Decades after the infamous massacre of El Mozote, the fight for accountability continues. The massacre of El Mozote was committed during “Operation Rescue,” a counterinsurgency operation spearheaded by the US-trained Atlacatl Battalion in December of 1981 in the department of Morazán in northeastern El Salvador. Over several days, the Salvadoran military killed at least 978 people in El Mozote and surrounding areas, the majority children under 12 years old, in what is considered the largest massacre in contemporary Latin American history. The brutality of the massacre is best described in the words of surviving witnesses themselves. Despite domestic and international denunciation of the massacre, perpetrators of the massacre have avoided accountability for decades.
In El Salvador, significant state resistance and an amnesty law passed in 1993 created seemingly insurmountable barriers to justice for victims in the case of El Mozote. However, the Supreme Court’s 2016 repeal of the longstanding amnesty law reignited hopes for justice. Over 30 years after the fact, the criminal investigation of the El Mozote massacre was reopened by the Second Court of the First Instance of San Francisco Gotera in 2016, presenting an unprecedented opportunity to achieve truth and justice for grave human rights violations. Eighteen former high-ranking military officials, including former Minister of Defense José Guillermo García Merino, face charges including murder, aggravated rape, and acts of terrorism; and dozens of survivors and eyewitnesses of the massacre have given testimony in court, some for the first time.
As the Mozote case continues to advance in the Salvadoran justice system, a partial timeline of accountability efforts demonstrates the tenacity of survivors and advocates who have struggled for 36 years to achieve justice for the massacre.
Timeline of Accountability Efforts:
December 6, 1981- The Salvadoran Armed Forces initiate “Operation Rescue,” a major counterinsurgency “sweep” targeting the northern department of Morazán. According to declassified CIA documents, the operation involves 4000 troops, approximately one-third of the Armed Forces, and is scheduled to last until December 24.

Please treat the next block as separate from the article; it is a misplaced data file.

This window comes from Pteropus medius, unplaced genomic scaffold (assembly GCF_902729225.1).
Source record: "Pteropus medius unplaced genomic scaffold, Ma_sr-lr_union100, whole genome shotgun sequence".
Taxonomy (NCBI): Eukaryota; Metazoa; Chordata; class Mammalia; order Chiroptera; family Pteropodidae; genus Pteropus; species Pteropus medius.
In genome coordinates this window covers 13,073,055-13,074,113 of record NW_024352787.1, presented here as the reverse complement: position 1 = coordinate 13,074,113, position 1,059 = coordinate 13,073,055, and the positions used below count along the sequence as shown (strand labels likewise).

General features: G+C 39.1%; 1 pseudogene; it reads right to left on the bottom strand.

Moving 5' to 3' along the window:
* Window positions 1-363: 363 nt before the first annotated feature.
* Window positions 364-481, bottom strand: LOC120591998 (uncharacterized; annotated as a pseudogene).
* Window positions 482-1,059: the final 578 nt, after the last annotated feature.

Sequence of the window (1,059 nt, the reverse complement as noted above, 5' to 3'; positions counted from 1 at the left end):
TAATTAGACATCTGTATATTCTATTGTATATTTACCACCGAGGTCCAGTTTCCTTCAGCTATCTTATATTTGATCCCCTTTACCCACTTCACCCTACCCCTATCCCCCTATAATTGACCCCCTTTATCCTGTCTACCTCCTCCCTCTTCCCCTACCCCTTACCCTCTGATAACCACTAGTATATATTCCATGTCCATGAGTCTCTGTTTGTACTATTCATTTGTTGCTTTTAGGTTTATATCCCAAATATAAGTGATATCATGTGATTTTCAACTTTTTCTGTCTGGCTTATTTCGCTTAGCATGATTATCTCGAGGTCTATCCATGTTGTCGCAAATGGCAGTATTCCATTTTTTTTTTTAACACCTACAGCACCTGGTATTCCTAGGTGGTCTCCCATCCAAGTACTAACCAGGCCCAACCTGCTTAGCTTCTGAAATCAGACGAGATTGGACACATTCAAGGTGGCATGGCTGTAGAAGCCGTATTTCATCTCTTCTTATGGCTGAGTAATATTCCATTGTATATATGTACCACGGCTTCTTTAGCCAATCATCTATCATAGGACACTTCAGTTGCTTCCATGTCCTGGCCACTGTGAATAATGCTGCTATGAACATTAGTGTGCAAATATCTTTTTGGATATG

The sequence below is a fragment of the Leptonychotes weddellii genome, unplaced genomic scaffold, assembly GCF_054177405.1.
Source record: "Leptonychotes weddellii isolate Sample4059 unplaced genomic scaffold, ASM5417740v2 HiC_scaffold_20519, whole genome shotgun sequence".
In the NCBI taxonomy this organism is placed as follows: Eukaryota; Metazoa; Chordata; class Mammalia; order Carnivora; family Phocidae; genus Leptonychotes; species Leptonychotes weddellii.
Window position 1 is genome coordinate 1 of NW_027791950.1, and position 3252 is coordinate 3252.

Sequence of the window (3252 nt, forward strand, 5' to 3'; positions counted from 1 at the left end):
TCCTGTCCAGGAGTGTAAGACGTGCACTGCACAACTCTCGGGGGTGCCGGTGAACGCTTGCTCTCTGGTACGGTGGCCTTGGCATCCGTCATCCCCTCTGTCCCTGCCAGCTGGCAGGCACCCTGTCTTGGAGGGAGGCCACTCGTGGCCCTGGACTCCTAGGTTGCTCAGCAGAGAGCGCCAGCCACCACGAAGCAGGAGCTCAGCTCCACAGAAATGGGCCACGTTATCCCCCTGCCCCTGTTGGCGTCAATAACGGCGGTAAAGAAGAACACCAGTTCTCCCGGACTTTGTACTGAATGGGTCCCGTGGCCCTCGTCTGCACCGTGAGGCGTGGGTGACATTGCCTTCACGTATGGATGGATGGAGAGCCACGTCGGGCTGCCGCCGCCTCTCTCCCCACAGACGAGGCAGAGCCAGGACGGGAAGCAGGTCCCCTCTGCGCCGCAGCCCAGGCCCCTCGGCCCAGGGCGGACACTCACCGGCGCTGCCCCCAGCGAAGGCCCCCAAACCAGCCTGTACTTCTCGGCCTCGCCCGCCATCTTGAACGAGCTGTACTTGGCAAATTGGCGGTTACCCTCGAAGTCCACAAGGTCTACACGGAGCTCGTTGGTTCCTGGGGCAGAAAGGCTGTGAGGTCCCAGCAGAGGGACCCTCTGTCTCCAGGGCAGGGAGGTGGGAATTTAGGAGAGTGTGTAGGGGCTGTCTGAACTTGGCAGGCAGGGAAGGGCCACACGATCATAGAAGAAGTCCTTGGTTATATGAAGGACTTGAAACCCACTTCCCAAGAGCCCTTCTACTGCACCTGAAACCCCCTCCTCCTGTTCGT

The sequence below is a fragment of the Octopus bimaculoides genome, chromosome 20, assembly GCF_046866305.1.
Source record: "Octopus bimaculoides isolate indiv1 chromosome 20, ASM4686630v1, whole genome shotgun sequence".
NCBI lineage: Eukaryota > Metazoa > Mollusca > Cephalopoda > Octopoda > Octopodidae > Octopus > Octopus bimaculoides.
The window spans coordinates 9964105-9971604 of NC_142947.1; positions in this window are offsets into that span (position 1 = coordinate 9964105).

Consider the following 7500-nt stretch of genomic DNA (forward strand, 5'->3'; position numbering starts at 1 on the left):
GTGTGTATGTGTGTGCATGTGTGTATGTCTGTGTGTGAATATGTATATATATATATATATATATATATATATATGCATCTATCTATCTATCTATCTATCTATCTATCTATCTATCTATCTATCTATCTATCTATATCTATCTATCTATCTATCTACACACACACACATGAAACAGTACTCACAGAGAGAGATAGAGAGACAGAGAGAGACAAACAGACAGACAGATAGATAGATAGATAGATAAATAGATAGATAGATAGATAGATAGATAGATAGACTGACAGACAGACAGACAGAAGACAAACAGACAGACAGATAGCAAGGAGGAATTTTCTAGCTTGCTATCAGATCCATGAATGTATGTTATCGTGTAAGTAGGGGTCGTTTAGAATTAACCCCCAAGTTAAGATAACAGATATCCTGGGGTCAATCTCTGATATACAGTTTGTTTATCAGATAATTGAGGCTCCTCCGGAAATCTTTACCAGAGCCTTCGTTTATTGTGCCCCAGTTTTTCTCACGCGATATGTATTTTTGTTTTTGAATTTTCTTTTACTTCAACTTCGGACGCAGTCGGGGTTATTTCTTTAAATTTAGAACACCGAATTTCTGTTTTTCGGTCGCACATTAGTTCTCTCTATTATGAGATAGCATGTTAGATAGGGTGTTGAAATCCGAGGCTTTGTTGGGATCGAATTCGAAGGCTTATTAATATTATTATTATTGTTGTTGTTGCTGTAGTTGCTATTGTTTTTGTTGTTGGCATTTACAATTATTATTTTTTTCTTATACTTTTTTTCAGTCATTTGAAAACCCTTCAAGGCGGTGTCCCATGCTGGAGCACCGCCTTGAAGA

December 10-13, 1981- Units of the Salvadoran Armed Forces, principally the Atlacatl special forces battalion, carry out “scorched earth” massacres in El Mozote and surrounding towns. In El Mozote, hundreds of women and children are gathered in a church building near the town square where they are machine-gunned and burned to death.
January 27th, 1982- The New York Times and The Washington Post publish articles by Raymond Bonner and Alma Guillermoprieto, respectively, about the massacre of El Mozote, drawing international attention to the atrocity. The articles are based on the journalists’ visit to the scene of the massacre in January and the testimony of surviving eyewitness Rufina Amaya.
1989- Denial of the massacre by Salvadoran authorities and government silence prompts Tutela Legal, the Human Rights Legal Office of the Archbishop of San Salvador, to launch an initial investigation of the massacre of El Mozote.
October 26th, 1990- A criminal complaint by Pedro Chicas Romero, a survivor of the massacre of La Joya, is filed before the San Francisco Gotera Court of the First Instance, before the presiding judge, Federico Portillo Campos. The complaint opens the official criminal investigation of the massacre of El Mozote.